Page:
Whether you can keep your car in bankruptcy depends on the answers to these three questions:
(2) Are you behind in your car payments?
(3) Is the equity in your car exempt?
In Chapter 7 bankruptcy, most of your debts are discharged (canceled). In return, you must give up nonexempt property -- the bankruptcy trustee sells the property and uses the proceeds to pay your unsecured creditors.
Whether you can keep your car in Chapter 7 depends on (1) whether your equity is exempt, and (2) whether you are behind in payments.
Each state allows bankruptcy filers to keep certain types of property up to a certain dollar limit. Almost all states provide some type of motor vehicle exemption. The amount exempted varies tremendously -- it could be as little as $500 or as much as several thousand dollars (and sometimes much more if the car is outfitted for a disabled driver). To learn how much the motor vehicle exemption is in your state, see Bankruptcy Exemptions: What Do I Keep When I File for Bankruptcy?
If your equity in the car (your equity is the market value of your car minus your car loan) is significantly more than the applicable motor vehicle exemption amount, the trustee may sell your car, give you your exempt portion, and use the remaining proceeds to pay your unsecured creditors.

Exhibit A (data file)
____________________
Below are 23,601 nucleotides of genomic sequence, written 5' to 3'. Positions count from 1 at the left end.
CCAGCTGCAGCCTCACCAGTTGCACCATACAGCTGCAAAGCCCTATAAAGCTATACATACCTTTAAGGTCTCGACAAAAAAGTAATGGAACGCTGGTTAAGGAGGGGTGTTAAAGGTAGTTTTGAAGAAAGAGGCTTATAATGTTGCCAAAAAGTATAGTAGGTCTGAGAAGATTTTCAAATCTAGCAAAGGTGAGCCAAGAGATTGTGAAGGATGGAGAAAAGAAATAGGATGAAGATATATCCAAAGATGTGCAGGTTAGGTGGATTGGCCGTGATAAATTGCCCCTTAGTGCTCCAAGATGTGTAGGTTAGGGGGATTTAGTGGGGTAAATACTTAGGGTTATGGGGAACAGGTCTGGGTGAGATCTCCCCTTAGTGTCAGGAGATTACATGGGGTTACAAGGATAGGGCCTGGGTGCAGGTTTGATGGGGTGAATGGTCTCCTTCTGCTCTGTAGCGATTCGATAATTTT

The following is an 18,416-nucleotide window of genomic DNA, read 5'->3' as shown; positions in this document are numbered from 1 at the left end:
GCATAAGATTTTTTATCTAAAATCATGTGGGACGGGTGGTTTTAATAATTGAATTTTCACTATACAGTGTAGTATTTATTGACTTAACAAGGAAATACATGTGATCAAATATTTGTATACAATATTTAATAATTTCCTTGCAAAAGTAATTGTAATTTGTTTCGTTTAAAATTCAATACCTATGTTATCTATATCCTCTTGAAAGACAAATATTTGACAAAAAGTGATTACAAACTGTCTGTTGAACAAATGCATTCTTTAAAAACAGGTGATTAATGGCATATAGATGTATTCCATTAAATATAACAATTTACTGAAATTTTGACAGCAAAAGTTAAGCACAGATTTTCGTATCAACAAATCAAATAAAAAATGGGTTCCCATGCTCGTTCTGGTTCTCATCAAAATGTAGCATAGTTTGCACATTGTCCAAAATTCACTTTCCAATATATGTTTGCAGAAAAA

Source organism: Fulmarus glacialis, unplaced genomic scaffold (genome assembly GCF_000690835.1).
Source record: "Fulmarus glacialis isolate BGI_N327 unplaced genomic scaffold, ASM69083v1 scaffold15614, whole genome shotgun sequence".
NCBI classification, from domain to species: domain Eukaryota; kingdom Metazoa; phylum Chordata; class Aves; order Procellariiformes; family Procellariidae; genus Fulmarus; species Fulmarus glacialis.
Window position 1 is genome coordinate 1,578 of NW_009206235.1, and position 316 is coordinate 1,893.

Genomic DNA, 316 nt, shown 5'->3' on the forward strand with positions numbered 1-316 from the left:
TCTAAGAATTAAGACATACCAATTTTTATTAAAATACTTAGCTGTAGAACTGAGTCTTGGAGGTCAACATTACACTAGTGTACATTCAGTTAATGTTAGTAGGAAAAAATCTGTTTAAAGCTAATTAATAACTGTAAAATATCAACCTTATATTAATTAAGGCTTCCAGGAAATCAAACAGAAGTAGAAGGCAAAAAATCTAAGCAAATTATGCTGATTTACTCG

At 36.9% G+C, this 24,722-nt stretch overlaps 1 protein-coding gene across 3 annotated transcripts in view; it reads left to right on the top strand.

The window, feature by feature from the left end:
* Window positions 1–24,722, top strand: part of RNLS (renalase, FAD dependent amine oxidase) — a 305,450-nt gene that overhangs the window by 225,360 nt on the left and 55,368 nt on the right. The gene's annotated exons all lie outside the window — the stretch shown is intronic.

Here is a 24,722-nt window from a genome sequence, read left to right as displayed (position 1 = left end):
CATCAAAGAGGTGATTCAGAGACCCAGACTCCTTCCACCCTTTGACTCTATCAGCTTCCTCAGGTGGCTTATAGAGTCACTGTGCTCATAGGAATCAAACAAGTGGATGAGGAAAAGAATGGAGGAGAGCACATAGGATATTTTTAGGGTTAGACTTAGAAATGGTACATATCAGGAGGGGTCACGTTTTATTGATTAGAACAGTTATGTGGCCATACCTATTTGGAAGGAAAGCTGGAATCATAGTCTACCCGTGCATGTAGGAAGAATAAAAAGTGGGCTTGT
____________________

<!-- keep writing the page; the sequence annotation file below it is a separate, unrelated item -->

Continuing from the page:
In this situation, however, you may be able to use another exemption (such as a wildcard exemption) to make up the difference, get the trustee to accept other nonexempt property in return for keeping your car or pay the trustee the amount of the nonexempt equity of your car.
If you are behind in your car payments, you will lose your car in Chapter 7 bankruptcy (even if your equity is exempt) unless you take care of the arrearage or get the lender to agree to some other payment plan.
Some options include:
In Chapter 7 bankruptcy you can "redeem" a car by paying the lender the current replacement value of the car. You can only do this if the car is exempt or the trustee has "abandoned" the property (decided not to sell it). Because this requires a lump-sum payment, however, it's often not feasible for people considering bankruptcy.
You can keep the car if you and the lender sign a new payment agreement. You can change the terms of your original contract in this agreement, but the lender has to agree. The downside: If you later default on the loan, you will be liable for the deficiency balance.
If you have significant equity in your car or are behind in your car payments, it's often easier to keep your car in Chapter 13 than in Chapter 7.
In Chapter 13 bankruptcy, you keep your property and pay back some debts in full and others in part through a three or five-year repayment plan. If you want to keep your car in Chapter 13 bankruptcy, you must keep current on your car payments. If you are behind on your payments when you file, you can pay off the arrearage through your Chapter 13 repayment plan.
Chapter 13 also provides a means to reduce your car loan in certain circumstances (specifically, if your car is worth less than the amount of your loan). To learn more about this, see Can You Reduce Your Car Loan in Bankruptcy?